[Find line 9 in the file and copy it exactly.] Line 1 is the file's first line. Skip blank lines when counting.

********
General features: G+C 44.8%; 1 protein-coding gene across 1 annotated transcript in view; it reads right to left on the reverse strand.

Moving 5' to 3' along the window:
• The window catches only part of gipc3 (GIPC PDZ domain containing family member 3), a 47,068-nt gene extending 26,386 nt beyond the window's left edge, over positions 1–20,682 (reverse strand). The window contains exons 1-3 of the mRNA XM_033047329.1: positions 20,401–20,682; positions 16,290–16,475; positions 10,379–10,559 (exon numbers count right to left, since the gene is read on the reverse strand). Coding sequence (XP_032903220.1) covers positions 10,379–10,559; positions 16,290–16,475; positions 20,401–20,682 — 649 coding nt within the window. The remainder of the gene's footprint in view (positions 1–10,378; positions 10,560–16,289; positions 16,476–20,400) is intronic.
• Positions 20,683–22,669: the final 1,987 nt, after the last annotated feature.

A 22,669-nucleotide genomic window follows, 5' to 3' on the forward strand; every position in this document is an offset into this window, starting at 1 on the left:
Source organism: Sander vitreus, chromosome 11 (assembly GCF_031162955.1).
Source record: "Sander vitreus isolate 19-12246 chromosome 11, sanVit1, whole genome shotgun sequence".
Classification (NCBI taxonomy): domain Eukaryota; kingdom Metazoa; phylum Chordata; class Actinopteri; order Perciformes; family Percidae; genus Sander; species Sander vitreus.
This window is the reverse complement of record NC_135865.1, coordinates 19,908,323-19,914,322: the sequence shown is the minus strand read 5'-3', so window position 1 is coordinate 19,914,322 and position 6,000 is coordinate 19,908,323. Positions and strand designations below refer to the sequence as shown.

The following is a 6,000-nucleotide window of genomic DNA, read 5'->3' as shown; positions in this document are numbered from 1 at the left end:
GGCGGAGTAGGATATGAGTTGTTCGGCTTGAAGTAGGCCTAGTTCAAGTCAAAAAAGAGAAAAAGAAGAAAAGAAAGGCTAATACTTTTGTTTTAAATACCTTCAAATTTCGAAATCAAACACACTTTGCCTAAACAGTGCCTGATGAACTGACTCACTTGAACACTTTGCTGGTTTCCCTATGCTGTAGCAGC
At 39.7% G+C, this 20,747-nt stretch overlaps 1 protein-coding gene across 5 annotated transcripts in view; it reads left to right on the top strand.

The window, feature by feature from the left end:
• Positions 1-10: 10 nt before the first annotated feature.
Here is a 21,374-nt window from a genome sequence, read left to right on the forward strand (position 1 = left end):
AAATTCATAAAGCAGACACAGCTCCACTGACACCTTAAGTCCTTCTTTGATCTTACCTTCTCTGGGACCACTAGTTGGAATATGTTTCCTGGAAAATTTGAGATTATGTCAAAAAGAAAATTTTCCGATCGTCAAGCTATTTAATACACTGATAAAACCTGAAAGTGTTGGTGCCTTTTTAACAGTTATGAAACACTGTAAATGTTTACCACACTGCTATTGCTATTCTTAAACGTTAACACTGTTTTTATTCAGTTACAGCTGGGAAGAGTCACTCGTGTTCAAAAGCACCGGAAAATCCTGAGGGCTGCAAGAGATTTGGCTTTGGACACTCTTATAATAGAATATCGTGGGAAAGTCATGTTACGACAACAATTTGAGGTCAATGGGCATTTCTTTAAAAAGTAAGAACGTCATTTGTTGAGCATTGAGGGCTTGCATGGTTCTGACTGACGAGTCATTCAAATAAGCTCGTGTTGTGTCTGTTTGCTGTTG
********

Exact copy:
This window is the reverse complement of record NC_135865.1, coordinates 19,908,323-19,914,322: the sequence shown is the minus strand read 5'-3', so window position 1 is coordinate 19,914,322 and position 6,000 is coordinate 19,908,323. Positions and strand designations below refer to the sequence as shown.